How Can Computers Measure Things?
Where is Computer Measurement Used?
Scientific experimentsMany experiments can be set-up and left to run with a data-logging system measuring things like the temperature of a liquid, etc.
Weather stationsOften these are placed in very remote areas to collect data about rainfall, temperature, wind-speed, wind-direction, etc. Data needs to be gathered all day, every day. This data can then be used by weather forecasters to help predict the weather over the coming days.
Environmental monitoringScientists are very concerned about the effect that humans are having on the environment. Computer-based data-logging is often used to help gather evidence of these effects: the level of water in a dam, the speed of water flowing down a river, the amount of pollution in the air, etc.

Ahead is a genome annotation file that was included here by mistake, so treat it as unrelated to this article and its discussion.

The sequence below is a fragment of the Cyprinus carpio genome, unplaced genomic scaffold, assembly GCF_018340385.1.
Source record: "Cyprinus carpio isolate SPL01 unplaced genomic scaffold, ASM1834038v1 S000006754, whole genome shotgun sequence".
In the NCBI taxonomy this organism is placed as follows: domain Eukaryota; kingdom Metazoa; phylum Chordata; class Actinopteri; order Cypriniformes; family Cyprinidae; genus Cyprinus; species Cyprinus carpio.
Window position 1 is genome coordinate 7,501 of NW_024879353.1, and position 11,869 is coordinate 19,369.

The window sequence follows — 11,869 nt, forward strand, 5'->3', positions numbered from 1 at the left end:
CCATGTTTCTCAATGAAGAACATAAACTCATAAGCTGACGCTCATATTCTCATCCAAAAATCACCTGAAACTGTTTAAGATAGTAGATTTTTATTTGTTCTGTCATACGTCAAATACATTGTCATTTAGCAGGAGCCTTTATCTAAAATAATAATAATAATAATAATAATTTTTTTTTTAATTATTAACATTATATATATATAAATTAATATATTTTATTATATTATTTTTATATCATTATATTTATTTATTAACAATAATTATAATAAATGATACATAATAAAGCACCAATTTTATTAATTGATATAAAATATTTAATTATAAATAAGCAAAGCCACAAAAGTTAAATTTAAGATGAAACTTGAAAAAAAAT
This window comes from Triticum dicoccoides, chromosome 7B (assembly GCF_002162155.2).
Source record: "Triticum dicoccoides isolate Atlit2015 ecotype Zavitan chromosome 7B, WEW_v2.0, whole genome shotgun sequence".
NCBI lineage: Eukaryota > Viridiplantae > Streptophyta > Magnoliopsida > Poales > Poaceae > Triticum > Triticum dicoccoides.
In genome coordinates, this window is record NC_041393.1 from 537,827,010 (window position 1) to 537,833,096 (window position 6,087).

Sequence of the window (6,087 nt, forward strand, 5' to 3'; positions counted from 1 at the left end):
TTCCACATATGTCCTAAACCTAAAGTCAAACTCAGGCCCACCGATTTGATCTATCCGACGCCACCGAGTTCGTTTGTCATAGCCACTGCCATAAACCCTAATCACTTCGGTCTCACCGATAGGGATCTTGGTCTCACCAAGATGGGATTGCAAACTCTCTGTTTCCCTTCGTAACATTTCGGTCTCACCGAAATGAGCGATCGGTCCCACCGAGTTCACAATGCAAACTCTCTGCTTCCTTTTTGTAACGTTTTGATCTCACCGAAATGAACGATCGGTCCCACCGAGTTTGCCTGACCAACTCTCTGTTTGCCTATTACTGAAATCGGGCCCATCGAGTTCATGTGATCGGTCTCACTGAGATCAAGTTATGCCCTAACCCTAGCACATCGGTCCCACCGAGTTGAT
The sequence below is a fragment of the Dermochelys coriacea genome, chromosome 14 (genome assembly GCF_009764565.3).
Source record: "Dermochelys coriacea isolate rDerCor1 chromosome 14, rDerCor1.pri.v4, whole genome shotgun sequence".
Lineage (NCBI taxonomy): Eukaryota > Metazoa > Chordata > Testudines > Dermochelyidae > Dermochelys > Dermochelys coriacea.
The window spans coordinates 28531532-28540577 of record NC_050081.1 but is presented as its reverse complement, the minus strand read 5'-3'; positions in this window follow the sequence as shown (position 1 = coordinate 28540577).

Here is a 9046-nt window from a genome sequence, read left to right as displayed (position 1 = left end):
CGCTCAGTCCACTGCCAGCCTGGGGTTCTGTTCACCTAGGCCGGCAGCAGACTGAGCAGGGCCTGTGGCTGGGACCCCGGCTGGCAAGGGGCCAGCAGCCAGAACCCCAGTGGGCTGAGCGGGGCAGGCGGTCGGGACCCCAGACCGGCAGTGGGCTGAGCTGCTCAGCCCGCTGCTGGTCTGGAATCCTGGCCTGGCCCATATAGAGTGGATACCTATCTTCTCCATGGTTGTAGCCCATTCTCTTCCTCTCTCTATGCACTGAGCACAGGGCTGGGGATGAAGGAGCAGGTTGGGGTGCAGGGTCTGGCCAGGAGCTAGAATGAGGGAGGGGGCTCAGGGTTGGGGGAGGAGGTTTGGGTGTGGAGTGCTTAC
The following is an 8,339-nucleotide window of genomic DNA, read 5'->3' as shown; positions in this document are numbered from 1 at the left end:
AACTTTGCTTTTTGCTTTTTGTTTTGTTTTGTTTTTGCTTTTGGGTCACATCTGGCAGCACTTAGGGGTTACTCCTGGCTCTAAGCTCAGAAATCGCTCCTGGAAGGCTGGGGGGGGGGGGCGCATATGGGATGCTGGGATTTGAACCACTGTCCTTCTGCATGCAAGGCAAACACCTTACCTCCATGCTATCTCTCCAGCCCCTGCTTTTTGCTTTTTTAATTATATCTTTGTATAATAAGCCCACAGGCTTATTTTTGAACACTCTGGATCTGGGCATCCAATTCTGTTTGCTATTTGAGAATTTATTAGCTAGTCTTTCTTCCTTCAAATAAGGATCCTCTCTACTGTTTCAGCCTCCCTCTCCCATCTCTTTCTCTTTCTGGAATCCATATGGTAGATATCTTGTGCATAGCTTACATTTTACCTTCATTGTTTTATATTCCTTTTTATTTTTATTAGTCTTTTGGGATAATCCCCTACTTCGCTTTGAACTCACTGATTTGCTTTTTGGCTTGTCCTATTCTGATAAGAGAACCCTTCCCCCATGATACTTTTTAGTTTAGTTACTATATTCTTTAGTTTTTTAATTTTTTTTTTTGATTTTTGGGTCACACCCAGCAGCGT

Why Use Computers to Measure Things?
- Computers do not need to take breaks - they can log data all day, every day, without stopping
- Computers take much more accurate readings than humans can
- Computers can take data readings more frequently (1000s of times a second if necessary)
- Since the logged data is already in a computer, the data can be analysed more quickly and easily (graphs drawn instantly, etc.)
- Data logging systems can operate in difficult environments (e.g. in the Arctic, or on top of a mountain)
- People are free to do other more useful tasks (rather than watching a thermometer)